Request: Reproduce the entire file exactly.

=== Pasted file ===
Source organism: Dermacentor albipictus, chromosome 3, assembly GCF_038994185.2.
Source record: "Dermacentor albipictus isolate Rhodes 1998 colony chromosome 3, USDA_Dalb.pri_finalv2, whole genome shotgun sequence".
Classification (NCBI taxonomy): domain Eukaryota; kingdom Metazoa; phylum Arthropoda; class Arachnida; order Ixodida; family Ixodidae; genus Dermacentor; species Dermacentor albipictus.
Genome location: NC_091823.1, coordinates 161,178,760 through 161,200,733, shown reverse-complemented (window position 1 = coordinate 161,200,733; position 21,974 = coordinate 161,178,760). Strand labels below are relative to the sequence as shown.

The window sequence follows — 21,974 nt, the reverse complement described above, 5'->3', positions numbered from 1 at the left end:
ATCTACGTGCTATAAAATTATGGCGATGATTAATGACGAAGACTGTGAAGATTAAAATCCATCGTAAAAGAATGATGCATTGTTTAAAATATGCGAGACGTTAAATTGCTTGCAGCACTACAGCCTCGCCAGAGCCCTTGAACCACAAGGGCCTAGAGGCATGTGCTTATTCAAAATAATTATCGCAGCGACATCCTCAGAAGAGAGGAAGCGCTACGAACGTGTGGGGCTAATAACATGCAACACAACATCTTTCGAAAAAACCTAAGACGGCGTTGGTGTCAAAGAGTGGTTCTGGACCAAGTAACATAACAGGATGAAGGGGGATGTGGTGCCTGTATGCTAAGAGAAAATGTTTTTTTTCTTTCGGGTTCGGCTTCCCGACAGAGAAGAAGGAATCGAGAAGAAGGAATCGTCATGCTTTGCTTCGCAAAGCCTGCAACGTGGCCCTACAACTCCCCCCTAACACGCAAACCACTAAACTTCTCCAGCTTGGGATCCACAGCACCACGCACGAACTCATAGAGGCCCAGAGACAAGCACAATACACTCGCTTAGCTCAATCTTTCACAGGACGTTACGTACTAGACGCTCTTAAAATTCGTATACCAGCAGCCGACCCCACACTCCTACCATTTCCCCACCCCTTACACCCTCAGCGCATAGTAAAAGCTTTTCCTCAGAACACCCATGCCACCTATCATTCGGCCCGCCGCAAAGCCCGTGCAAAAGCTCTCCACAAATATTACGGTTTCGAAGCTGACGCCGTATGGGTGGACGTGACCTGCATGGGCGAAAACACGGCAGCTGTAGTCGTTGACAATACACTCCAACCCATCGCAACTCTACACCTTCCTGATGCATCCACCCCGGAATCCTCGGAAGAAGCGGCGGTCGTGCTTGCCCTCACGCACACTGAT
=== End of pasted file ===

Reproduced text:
Source organism: Dermacentor albipictus, chromosome 3, assembly GCF_038994185.2.
Source record: "Dermacentor albipictus isolate Rhodes 1998 colony chromosome 3, USDA_Dalb.pri_finalv2, whole genome shotgun sequence".
Classification (NCBI taxonomy): domain Eukaryota; kingdom Metazoa; phylum Arthropoda; class Arachnida; order Ixodida; family Ixodidae; genus Dermacentor; species Dermacentor albipictus.
Genome location: NC_091823.1, coordinates 161,178,760 through 161,200,733, shown reverse-complemented (window position 1 = coordinate 161,200,733; position 21,974 = coordinate 161,178,760). Strand labels below are relative to the sequence as shown.

The window sequence follows — 21,974 nt, the reverse complement described above, 5'->3', positions numbered from 1 at the left end:
ATCTACGTGCTATAAAATTATGGCGATGATTAATGACGAAGACTGTGAAGATTAAAATCCATCGTAAAAGAATGATGCATTGTTTAAAATATGCGAGACGTTAAATTGCTTGCAGCACTACAGCCTCGCCAGAGCCCTTGAACCACAAGGGCCTAGAGGCATGTGCTTATTCAAAATAATTATCGCAGCGACATCCTCAGAAGAGAGGAAGCGCTACGAACGTGTGGGGCTAATAACATGCAACACAACATCTTTCGAAAAAACCTAAGACGGCGTTGGTGTCAAAGAGTGGTTCTGGACCAAGTAACATAACAGGATGAAGGGGGATGTGGTGCCTGTATGCTAAGAGAAAATGTTTTTTTTCTTTCGGGTTCGGCTTCCCGACAGAGAAGAAGGAATCGAGAAGAAGGAATCGTCATGCTTTGCTTCGCAAAGCCTGCAACGTGGCCCTACAACTCCCCCCTAACACGCAAACCACTAAACTTCTCCAGCTTGGGATCCACAGCACCACGCACGAACTCATAGAGGCCCAGAGACAAGCACAATACACTCGCTTAGCTCAATCTTTCACAGGACGTTACGTACTAGACGCTCTTAAAATTCGTATACCAGCAGCCGACCCCACACTCCTACCATTTCCCCACCCCTTACACCCTCAGCGCATAGTAAAAGCTTTTCCTCAGAACACCCATGCCACCTATCATTCGGCCCGCCGCAAAGCCCGTGCAAAAGCTCTCCACAAATATTACGGTTTCGAAGCTGACGCCGTATGGGTGGACGTGACCTGCATGGGCGAAAACACGGCAGCTGTAGTCGTTGACAATACACTCCAACCCATCGCAACTCTACACCTTCCTGATGCATCCACCCCGGAATCCTCGGAAGAAGCGGCGGTCGTGCTTGCCCTCACGCACACTGAT